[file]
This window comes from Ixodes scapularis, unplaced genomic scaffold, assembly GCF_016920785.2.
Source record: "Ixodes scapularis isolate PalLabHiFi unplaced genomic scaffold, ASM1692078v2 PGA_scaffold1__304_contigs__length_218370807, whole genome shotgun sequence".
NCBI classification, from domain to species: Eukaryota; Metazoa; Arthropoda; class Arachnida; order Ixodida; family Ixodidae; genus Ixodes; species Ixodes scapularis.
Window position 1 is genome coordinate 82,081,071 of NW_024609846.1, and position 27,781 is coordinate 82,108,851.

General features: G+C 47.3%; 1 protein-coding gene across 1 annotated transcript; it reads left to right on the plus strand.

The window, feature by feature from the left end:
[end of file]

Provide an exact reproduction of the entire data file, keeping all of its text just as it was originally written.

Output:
This window comes from Ixodes scapularis, unplaced genomic scaffold, assembly GCF_016920785.2.
Source record: "Ixodes scapularis isolate PalLabHiFi unplaced genomic scaffold, ASM1692078v2 PGA_scaffold1__304_contigs__length_218370807, whole genome shotgun sequence".
NCBI classification, from domain to species: Eukaryota; Metazoa; Arthropoda; class Arachnida; order Ixodida; family Ixodidae; genus Ixodes; species Ixodes scapularis.
Window position 1 is genome coordinate 82,081,071 of NW_024609846.1, and position 27,781 is coordinate 82,108,851.

General features: G+C 47.3%; 1 protein-coding gene across 1 annotated transcript; it reads left to right on the plus strand.

The window, feature by feature from the left end: